A defendant's auto insurance policy doesn't cover a bystander's emotional distress claim, the Connecticut Supreme Court has ruled. The plaintiff's son was struck by a car driven by the defendant. The plaintiff claimed that she suffered emotional distress as a result of witnessing the bodily injuries to her son.
The defendant's policy provided bodily injury coverage with liability limits of $100,000 for "each person" and $300,000 for each accident.
The claims on behalf of the son were settled for $100,000, the maximum limit per person. The plaintiff sought an additional $100,000, claiming that the emotional distress she suffered constituted a separate and distinct "bodily injury" under the terms of the policy.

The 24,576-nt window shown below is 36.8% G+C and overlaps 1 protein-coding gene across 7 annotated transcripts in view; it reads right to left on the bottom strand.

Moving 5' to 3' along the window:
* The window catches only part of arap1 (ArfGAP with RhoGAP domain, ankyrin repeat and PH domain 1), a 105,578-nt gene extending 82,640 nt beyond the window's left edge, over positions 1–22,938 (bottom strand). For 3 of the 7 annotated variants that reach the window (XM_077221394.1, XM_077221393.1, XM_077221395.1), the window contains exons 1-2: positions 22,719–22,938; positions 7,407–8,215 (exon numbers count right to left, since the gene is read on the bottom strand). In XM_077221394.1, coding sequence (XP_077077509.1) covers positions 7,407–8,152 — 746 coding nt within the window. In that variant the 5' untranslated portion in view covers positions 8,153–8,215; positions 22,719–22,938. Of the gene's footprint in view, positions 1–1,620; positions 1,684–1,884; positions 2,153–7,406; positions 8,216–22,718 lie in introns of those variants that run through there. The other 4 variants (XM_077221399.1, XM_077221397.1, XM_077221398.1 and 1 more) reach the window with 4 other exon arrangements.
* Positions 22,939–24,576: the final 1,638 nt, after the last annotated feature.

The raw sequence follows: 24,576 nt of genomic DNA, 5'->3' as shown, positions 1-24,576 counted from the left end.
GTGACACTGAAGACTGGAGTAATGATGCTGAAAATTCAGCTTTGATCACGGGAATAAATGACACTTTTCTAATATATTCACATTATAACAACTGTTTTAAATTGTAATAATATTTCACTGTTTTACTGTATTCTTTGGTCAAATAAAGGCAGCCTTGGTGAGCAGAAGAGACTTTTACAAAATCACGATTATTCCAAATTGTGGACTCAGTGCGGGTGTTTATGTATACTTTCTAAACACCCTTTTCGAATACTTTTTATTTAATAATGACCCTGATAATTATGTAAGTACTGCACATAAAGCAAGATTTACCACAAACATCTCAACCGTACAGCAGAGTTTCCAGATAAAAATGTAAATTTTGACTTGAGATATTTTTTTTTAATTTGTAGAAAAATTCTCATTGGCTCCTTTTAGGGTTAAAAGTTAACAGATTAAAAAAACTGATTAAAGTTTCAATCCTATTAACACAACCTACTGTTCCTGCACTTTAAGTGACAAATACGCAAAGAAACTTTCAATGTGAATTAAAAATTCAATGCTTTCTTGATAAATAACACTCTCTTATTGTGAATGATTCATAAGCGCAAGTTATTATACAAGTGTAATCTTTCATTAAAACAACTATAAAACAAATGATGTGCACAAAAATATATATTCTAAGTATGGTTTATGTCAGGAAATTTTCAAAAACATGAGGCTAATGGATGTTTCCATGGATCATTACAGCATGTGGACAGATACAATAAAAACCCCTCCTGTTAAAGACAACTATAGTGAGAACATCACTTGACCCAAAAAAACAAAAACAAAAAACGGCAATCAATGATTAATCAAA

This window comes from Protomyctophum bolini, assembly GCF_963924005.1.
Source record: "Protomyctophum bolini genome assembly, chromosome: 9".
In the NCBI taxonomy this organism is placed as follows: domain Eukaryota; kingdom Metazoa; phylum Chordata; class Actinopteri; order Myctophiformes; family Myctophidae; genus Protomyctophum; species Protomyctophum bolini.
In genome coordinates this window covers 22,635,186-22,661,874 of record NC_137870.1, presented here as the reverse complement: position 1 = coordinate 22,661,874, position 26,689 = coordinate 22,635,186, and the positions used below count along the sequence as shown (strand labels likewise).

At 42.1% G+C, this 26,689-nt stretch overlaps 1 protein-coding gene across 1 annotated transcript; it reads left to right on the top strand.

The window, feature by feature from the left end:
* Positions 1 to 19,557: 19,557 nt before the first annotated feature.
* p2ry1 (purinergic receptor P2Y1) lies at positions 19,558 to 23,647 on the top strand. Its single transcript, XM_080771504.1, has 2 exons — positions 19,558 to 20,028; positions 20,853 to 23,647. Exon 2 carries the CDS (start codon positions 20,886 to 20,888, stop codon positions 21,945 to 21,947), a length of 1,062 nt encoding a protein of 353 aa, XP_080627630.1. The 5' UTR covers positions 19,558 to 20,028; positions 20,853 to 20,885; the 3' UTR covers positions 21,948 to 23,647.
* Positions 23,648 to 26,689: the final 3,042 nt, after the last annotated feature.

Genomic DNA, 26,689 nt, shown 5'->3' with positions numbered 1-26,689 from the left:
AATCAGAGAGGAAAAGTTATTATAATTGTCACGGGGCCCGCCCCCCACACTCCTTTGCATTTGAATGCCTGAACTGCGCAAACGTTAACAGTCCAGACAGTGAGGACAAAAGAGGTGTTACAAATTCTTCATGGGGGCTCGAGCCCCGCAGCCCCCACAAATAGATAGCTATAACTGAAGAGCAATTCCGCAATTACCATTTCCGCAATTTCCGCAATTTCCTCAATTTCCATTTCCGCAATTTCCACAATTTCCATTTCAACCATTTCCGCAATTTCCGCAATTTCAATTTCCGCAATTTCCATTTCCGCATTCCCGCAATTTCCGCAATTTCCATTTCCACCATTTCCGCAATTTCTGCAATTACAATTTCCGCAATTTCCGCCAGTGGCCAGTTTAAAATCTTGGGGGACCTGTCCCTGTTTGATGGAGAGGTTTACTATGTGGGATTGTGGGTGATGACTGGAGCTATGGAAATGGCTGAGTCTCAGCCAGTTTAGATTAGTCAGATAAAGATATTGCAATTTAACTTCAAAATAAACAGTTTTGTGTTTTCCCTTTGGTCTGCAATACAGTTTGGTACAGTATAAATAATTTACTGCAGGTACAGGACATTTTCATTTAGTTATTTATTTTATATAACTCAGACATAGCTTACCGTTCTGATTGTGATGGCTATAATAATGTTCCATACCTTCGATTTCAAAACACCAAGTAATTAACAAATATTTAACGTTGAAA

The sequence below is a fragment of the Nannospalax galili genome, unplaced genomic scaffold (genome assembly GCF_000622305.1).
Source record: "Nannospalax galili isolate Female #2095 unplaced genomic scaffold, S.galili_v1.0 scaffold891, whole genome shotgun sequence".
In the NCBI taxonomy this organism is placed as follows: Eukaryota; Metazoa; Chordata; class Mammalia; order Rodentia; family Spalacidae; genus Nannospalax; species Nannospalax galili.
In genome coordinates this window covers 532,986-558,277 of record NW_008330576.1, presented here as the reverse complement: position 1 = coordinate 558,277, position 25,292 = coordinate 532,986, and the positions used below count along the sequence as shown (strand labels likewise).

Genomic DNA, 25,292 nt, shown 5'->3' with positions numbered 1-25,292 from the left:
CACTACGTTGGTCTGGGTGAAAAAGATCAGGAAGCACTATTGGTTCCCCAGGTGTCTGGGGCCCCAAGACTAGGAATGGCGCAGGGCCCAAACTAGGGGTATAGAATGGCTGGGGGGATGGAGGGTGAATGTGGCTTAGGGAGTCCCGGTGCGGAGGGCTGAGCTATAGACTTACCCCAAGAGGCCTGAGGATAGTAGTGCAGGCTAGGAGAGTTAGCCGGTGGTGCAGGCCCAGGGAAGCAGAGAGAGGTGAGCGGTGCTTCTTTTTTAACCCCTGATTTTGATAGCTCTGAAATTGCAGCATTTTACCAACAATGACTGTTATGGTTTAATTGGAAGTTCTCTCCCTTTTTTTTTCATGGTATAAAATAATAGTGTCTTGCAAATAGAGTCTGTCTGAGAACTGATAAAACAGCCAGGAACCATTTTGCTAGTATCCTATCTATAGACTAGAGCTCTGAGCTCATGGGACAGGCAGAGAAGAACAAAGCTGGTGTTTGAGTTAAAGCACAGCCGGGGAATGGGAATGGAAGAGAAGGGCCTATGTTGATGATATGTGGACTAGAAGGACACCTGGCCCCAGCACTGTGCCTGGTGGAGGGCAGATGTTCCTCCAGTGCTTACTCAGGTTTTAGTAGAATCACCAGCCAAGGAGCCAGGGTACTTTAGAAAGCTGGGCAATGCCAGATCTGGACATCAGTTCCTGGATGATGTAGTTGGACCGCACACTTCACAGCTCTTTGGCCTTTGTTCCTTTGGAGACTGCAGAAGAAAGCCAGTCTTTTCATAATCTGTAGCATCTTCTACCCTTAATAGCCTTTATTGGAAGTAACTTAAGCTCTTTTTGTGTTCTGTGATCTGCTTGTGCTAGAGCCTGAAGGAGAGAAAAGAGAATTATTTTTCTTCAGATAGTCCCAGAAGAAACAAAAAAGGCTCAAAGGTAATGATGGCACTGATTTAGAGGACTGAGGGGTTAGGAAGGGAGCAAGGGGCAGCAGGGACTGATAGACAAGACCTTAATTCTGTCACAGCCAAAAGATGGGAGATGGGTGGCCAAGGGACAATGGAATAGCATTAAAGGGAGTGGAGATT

But the court disagreed.
"[T]he plaintiff's claim for bystander emotional distress does not constitute a bodily injury within the meaning of the policy. ... [T]here was no 'physical or corporeal' injury."
Furthermore, the court noted, the majority of jurisdictions has found that the term "bodily injury" in a liability policy does not include emotional distress unaccompanied by physical harm.